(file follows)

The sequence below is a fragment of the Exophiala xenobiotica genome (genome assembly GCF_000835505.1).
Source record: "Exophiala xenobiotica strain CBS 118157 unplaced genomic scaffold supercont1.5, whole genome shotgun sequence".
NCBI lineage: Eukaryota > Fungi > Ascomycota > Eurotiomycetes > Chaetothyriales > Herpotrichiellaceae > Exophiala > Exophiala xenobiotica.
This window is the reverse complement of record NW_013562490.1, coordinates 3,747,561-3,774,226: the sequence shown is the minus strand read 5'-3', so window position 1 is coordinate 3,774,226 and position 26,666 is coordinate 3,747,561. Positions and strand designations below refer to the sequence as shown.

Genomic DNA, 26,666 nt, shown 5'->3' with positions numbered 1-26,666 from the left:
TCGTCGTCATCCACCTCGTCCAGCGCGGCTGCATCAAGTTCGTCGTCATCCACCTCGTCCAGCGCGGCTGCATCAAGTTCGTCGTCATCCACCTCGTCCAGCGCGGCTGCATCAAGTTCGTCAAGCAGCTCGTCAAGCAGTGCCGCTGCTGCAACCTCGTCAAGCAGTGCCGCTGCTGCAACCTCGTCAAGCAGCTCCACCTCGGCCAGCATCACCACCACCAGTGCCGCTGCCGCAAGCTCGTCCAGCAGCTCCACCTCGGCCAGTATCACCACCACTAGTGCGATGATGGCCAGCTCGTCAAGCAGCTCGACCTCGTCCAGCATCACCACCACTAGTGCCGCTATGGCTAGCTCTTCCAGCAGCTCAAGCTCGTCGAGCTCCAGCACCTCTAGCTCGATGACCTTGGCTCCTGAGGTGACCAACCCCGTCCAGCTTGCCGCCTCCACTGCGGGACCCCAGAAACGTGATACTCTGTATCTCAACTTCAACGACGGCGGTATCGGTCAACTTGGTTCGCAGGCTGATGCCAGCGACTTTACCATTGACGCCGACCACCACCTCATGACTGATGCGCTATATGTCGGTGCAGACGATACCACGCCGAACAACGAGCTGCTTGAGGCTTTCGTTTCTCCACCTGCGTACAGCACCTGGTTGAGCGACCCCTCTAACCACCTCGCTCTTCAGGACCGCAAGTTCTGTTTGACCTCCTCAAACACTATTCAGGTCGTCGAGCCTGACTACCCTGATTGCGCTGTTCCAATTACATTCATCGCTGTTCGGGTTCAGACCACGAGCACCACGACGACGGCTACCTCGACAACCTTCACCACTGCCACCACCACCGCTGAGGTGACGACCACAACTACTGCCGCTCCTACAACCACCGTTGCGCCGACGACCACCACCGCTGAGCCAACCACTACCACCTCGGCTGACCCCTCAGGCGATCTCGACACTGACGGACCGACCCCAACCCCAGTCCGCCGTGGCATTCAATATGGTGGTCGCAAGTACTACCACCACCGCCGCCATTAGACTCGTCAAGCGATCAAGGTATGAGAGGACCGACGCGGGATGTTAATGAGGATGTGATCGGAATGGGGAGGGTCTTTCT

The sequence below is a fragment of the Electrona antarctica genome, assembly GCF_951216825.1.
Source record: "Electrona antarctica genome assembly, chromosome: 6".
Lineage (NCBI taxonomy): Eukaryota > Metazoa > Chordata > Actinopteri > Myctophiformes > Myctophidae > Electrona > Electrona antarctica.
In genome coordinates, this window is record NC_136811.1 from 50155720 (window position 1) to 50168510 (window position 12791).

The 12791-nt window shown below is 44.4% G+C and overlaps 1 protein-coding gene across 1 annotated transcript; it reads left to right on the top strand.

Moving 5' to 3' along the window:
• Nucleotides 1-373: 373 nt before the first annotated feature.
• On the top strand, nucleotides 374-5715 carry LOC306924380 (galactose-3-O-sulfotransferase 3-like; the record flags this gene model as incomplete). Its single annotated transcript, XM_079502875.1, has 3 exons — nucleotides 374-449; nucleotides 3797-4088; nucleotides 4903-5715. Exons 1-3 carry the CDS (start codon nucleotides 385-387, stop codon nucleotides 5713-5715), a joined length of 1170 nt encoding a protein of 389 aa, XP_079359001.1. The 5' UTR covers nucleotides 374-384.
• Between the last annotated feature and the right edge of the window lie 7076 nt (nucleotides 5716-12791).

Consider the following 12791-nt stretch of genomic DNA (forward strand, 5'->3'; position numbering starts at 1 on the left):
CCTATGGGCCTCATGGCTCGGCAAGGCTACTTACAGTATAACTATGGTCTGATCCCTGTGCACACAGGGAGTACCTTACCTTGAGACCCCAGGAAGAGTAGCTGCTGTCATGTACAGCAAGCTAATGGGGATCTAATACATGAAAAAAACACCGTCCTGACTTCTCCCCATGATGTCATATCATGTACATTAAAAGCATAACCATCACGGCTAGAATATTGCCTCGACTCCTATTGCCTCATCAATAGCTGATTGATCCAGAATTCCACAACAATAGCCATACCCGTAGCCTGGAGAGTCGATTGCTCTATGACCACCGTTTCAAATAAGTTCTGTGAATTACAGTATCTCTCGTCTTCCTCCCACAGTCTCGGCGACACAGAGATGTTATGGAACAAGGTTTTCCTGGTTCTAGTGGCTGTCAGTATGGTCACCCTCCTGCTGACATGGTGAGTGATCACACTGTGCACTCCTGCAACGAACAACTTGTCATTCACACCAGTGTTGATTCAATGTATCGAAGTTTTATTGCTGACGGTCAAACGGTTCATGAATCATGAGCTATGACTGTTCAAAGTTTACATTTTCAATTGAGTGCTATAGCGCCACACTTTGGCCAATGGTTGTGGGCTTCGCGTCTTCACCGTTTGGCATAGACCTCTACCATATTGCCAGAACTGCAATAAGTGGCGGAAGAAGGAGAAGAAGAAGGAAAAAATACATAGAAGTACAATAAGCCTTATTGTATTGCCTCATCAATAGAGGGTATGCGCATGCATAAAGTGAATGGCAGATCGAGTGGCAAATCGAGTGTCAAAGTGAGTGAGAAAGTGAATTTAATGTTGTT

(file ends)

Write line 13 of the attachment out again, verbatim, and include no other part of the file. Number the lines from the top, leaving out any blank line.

• Nucleotides 1-373: 373 nt before the first annotated feature.